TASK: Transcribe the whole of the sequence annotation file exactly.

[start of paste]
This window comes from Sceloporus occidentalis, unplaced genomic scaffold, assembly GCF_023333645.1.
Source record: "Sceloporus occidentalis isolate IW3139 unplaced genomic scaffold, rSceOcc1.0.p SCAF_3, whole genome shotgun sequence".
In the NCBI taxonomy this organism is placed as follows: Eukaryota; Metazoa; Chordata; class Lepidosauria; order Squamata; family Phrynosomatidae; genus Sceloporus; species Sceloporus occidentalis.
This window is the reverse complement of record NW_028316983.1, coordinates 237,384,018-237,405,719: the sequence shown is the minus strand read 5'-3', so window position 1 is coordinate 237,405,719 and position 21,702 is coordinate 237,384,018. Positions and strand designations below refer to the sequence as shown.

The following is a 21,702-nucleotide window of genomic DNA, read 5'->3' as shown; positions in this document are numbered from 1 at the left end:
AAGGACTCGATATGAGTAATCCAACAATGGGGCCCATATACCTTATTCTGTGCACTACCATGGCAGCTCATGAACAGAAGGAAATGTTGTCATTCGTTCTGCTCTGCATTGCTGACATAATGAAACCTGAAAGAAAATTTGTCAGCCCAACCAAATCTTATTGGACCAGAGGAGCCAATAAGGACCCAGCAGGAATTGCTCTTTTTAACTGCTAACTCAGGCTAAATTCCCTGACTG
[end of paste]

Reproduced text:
This window comes from Sceloporus occidentalis, unplaced genomic scaffold, assembly GCF_023333645.1.
Source record: "Sceloporus occidentalis isolate IW3139 unplaced genomic scaffold, rSceOcc1.0.p SCAF_3, whole genome shotgun sequence".
In the NCBI taxonomy this organism is placed as follows: Eukaryota; Metazoa; Chordata; class Lepidosauria; order Squamata; family Phrynosomatidae; genus Sceloporus; species Sceloporus occidentalis.
This window is the reverse complement of record NW_028316983.1, coordinates 237,384,018-237,405,719: the sequence shown is the minus strand read 5'-3', so window position 1 is coordinate 237,405,719 and position 21,702 is coordinate 237,384,018. Positions and strand designations below refer to the sequence as shown.

The following is a 21,702-nucleotide window of genomic DNA, read 5'->3' as shown; positions in this document are numbered from 1 at the left end:
AAGGACTCGATATGAGTAATCCAACAATGGGGCCCATATACCTTATTCTGTGCACTACCATGGCAGCTCATGAACAGAAGGAAATGTTGTCATTCGTTCTGCTCTGCATTGCTGACATAATGAAACCTGAAAGAAAATTTGTCAGCCCAACCAAATCTTATTGGACCAGAGGAGCCAATAAGGACCCAGCAGGAATTGCTCTTTTTAACTGCTAACTCAGGCTAAATTCCCTGACTG